The dissent does not, however, show why, on balance, these considerations should outweigh the value of freedom of expression. Instead, reliance is placed on Art. IX-C, §4. As already stated, the purpose of Art. IX-C, §4 is to "ensure equal opportunity, time, and space and the right of reply, including reasonable, equal rates therefor for public information campaigns and forums among candidates. " Hence the validity of the ban on media advertising. It is noteworthy that R.A. No. 9006, § 14 has lifted the ban and now allows candidates to advertise their candidacies in print and broadcast media. Indeed, to sustain the ban on the publication of survey results would sanction the censorship of all speaking by candidates in an election on the ground that the usual bombasts and hyperbolic claims made during the campaigns can confuse voters and thus debase the electoral process.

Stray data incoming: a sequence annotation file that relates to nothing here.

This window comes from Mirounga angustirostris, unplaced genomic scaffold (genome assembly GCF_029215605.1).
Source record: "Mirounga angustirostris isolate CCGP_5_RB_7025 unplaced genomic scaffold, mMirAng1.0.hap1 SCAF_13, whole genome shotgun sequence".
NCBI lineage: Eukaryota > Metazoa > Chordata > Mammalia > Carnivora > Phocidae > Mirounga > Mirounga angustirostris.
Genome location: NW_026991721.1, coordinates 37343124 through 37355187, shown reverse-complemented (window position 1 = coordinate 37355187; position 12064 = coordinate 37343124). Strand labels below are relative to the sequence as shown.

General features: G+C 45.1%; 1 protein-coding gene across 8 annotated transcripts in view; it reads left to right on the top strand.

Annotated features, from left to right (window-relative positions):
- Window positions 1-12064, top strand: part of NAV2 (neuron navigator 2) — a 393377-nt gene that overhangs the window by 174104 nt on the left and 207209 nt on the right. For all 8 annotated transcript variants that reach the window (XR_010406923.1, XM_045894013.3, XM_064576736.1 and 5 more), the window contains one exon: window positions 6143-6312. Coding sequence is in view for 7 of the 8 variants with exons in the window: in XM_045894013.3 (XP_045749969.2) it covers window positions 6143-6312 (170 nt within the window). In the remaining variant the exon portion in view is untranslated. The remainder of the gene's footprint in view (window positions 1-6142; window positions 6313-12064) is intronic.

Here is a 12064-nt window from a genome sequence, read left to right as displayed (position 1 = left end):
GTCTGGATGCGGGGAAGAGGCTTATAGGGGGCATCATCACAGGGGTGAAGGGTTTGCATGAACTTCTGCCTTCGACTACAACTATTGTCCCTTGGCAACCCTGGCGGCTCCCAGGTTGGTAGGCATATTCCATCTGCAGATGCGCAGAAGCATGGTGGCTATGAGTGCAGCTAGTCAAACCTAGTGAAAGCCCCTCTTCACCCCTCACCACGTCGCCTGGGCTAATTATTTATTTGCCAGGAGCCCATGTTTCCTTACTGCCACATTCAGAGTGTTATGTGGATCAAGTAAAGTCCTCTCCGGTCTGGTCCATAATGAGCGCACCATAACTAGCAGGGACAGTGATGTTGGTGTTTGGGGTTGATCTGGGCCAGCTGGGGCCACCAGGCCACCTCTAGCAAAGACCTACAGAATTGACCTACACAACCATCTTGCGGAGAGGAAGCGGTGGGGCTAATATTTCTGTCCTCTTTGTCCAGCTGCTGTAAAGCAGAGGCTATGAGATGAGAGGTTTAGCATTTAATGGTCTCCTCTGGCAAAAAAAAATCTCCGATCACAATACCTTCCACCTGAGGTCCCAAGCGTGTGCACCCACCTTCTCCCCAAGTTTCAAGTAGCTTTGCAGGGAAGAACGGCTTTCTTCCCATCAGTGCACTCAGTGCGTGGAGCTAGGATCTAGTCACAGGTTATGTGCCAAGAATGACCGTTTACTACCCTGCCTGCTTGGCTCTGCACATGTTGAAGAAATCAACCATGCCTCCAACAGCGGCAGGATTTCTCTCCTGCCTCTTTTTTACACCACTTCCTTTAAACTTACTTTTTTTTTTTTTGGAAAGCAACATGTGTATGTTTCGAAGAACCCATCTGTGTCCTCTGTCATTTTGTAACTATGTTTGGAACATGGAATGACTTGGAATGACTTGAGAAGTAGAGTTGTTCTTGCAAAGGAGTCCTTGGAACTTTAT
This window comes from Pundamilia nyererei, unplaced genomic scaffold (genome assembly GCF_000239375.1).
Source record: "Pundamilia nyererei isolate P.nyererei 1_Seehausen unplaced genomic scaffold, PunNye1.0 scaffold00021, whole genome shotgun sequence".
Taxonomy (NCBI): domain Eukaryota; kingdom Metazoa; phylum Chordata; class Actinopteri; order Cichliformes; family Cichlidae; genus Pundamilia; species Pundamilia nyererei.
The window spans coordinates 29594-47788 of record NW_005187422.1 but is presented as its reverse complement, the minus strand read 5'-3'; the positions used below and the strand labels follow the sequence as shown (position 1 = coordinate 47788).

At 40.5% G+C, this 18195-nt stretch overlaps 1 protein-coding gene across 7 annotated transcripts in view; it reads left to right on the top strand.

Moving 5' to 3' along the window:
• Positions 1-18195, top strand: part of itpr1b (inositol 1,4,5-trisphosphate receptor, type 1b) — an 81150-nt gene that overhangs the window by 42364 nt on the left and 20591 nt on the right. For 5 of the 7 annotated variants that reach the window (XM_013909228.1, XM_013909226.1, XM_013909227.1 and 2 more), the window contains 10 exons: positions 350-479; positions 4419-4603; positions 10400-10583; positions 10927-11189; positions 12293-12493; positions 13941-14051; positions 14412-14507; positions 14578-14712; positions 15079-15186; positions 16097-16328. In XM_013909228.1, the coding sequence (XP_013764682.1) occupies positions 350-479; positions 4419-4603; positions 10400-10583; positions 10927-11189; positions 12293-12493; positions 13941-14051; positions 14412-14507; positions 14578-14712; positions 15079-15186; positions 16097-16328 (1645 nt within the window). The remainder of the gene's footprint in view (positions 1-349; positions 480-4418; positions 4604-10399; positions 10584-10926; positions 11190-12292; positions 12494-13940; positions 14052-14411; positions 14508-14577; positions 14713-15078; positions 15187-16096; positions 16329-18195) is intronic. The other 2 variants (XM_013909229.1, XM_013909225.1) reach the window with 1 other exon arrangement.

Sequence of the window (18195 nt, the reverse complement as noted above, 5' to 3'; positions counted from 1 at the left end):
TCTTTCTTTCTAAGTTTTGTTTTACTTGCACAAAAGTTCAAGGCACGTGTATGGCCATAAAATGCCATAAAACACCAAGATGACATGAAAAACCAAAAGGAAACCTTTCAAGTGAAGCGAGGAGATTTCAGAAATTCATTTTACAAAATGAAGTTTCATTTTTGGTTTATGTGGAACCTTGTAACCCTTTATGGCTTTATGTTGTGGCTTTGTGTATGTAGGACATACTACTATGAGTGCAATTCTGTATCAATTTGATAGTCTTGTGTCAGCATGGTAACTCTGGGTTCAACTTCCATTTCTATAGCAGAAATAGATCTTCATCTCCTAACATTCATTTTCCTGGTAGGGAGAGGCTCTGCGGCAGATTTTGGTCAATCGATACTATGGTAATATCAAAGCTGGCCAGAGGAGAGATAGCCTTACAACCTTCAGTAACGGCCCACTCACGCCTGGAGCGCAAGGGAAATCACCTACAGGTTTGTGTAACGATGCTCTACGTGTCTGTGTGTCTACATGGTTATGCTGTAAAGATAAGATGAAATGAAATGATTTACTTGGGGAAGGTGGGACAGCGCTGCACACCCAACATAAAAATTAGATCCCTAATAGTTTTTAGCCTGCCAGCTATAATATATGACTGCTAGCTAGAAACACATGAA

In sum, the dissent has engaged only in a balancing at the margin. This form of ad hoc balancing predictably results in sustaining the challenged legislation and leaves freedom of speech, expression, and the press with little protection. For anyone who can bring a plausible justification forward can easily show a rational connection between the statute and a legitimate governmental purpose. In contrast, the balancing of interest undertaken by then Justice Castro in Gonzales v. COMELEC,7 from which the dissent in this case takes its cue, was a strong one resulting in his conclusion that , §50-B of R.A. No. 4880, which limited the period of election campaign and partisan political activity, was an unconstitutional abridgment of freedom of expression.